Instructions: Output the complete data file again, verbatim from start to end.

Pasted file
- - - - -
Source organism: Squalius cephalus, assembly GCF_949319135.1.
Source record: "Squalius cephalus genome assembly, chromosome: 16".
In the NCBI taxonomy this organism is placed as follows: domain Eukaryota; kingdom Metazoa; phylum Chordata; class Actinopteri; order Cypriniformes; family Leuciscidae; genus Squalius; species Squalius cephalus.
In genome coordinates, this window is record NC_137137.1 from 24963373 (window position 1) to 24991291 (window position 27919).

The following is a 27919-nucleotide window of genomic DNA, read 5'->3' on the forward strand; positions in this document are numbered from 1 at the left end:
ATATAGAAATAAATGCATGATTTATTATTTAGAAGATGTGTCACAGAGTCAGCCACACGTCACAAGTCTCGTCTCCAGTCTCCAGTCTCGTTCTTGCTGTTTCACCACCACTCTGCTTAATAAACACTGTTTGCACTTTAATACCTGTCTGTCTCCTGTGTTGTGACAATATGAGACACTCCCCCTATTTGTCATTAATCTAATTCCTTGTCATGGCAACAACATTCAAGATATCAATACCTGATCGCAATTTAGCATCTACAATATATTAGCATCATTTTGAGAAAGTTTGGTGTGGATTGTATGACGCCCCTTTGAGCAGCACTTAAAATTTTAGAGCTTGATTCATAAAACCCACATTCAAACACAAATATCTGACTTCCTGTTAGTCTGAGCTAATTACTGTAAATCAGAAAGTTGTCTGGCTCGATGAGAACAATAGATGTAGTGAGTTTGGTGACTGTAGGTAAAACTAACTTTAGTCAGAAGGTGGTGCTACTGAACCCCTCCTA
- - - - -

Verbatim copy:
Source organism: Squalius cephalus, assembly GCF_949319135.1.
Source record: "Squalius cephalus genome assembly, chromosome: 16".
In the NCBI taxonomy this organism is placed as follows: domain Eukaryota; kingdom Metazoa; phylum Chordata; class Actinopteri; order Cypriniformes; family Leuciscidae; genus Squalius; species Squalius cephalus.
In genome coordinates, this window is record NC_137137.1 from 24963373 (window position 1) to 24991291 (window position 27919).

The following is a 27919-nucleotide window of genomic DNA, read 5'->3' on the forward strand; positions in this document are numbered from 1 at the left end:
ATATAGAAATAAATGCATGATTTATTATTTAGAAGATGTGTCACAGAGTCAGCCACACGTCACAAGTCTCGTCTCCAGTCTCCAGTCTCGTTCTTGCTGTTTCACCACCACTCTGCTTAATAAACACTGTTTGCACTTTAATACCTGTCTGTCTCCTGTGTTGTGACAATATGAGACACTCCCCCTATTTGTCATTAATCTAATTCCTTGTCATGGCAACAACATTCAAGATATCAATACCTGATCGCAATTTAGCATCTACAATATATTAGCATCATTTTGAGAAAGTTTGGTGTGGATTGTATGACGCCCCTTTGAGCAGCACTTAAAATTTTAGAGCTTGATTCATAAAACCCACATTCAAACACAAATATCTGACTTCCTGTTAGTCTGAGCTAATTACTGTAAATCAGAAAGTTGTCTGGCTCGATGAGAACAATAGATGTAGTGAGTTTGGTGACTGTAGGTAAAACTAACTTTAGTCAGAAGGTGGTGCTACTGAACCCCTCCTA